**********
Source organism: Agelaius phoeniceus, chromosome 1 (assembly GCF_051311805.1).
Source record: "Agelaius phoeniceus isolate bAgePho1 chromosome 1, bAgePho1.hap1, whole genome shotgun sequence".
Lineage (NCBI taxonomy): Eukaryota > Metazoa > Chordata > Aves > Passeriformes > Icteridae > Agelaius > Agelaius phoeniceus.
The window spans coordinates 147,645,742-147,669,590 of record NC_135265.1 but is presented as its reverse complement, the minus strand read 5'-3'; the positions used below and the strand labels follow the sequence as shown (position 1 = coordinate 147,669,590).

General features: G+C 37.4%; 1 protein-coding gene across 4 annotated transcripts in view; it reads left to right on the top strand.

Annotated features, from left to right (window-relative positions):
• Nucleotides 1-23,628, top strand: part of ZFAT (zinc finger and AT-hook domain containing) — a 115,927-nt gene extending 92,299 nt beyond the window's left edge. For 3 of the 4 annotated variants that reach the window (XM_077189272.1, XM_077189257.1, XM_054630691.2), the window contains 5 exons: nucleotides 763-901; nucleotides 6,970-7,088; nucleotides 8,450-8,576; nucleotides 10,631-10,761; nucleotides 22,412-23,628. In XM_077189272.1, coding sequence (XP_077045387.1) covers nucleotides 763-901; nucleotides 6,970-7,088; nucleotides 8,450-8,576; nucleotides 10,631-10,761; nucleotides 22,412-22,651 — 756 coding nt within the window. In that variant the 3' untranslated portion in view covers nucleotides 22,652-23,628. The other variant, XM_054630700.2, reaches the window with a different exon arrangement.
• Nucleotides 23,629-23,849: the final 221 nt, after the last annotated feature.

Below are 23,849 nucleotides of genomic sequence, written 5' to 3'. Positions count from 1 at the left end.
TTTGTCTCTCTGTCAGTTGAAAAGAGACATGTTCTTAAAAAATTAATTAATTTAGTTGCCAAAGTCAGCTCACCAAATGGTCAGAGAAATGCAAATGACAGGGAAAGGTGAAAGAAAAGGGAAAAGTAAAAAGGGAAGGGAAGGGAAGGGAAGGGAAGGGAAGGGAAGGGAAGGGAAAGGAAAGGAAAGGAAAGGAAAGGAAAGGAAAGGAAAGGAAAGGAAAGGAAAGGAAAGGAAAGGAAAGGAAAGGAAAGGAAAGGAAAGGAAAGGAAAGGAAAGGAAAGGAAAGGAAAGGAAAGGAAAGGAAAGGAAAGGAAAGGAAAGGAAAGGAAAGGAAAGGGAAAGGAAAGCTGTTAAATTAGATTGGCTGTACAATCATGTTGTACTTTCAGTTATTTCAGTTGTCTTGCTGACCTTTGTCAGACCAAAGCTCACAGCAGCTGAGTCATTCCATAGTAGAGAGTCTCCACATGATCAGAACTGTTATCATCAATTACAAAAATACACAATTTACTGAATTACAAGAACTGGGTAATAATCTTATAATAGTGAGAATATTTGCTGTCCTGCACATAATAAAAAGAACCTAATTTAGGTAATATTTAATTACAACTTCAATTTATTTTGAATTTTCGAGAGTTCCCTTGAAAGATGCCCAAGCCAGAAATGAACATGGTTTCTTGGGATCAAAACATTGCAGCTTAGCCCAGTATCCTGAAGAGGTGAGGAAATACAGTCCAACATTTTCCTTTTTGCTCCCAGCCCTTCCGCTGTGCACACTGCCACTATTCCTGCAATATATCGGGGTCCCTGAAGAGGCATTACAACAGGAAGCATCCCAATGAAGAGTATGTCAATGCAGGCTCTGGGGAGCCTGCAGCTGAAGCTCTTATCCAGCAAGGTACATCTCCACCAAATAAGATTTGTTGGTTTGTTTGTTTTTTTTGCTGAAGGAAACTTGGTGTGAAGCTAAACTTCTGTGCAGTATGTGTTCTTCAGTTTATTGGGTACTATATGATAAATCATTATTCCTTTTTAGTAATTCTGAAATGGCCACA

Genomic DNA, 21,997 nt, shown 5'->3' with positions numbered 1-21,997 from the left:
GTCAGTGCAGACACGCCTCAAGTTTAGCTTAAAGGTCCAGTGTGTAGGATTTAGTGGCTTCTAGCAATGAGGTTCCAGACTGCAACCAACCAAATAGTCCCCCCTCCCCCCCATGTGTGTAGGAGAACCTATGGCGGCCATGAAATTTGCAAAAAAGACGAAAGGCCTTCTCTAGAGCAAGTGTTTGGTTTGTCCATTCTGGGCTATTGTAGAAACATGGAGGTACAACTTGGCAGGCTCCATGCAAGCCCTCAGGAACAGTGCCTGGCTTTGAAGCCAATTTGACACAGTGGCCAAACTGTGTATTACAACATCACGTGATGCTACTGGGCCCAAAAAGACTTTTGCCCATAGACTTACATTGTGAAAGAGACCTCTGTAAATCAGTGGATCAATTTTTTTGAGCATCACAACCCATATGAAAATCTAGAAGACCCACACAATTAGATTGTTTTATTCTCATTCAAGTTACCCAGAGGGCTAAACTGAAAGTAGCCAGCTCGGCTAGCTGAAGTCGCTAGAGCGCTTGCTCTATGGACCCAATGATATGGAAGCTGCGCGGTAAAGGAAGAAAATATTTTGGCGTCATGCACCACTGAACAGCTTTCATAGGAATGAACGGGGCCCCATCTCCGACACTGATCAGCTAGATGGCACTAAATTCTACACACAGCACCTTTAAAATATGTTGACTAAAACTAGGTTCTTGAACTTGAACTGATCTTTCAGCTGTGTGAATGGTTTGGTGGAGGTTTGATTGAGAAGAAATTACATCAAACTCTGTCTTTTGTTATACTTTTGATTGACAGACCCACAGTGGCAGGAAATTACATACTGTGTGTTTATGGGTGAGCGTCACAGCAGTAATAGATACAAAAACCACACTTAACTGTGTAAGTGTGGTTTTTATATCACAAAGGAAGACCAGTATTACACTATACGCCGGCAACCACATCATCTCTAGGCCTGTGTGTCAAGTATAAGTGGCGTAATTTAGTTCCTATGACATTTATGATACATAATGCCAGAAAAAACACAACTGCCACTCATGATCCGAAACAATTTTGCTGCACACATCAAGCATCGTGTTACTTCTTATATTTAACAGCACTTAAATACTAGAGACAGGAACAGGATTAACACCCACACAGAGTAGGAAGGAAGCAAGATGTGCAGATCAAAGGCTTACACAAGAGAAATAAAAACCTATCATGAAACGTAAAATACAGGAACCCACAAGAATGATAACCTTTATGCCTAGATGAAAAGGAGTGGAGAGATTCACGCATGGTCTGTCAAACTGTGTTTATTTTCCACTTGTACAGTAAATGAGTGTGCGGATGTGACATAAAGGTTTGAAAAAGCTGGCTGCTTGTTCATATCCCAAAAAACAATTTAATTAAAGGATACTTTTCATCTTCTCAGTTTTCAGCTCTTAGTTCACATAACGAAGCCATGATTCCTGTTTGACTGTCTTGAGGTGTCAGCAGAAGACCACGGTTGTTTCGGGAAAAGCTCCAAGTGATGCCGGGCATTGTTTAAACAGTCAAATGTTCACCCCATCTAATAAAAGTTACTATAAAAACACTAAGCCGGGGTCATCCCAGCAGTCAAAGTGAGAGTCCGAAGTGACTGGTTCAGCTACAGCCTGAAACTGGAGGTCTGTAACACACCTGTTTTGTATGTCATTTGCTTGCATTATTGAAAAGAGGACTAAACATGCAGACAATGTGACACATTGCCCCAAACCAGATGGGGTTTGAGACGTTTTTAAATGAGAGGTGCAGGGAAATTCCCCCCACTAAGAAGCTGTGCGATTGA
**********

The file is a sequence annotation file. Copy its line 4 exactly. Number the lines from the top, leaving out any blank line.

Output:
The window spans coordinates 147,645,742-147,669,590 of record NC_135265.1 but is presented as its reverse complement, the minus strand read 5'-3'; the positions used below and the strand labels follow the sequence as shown (position 1 = coordinate 147,669,590).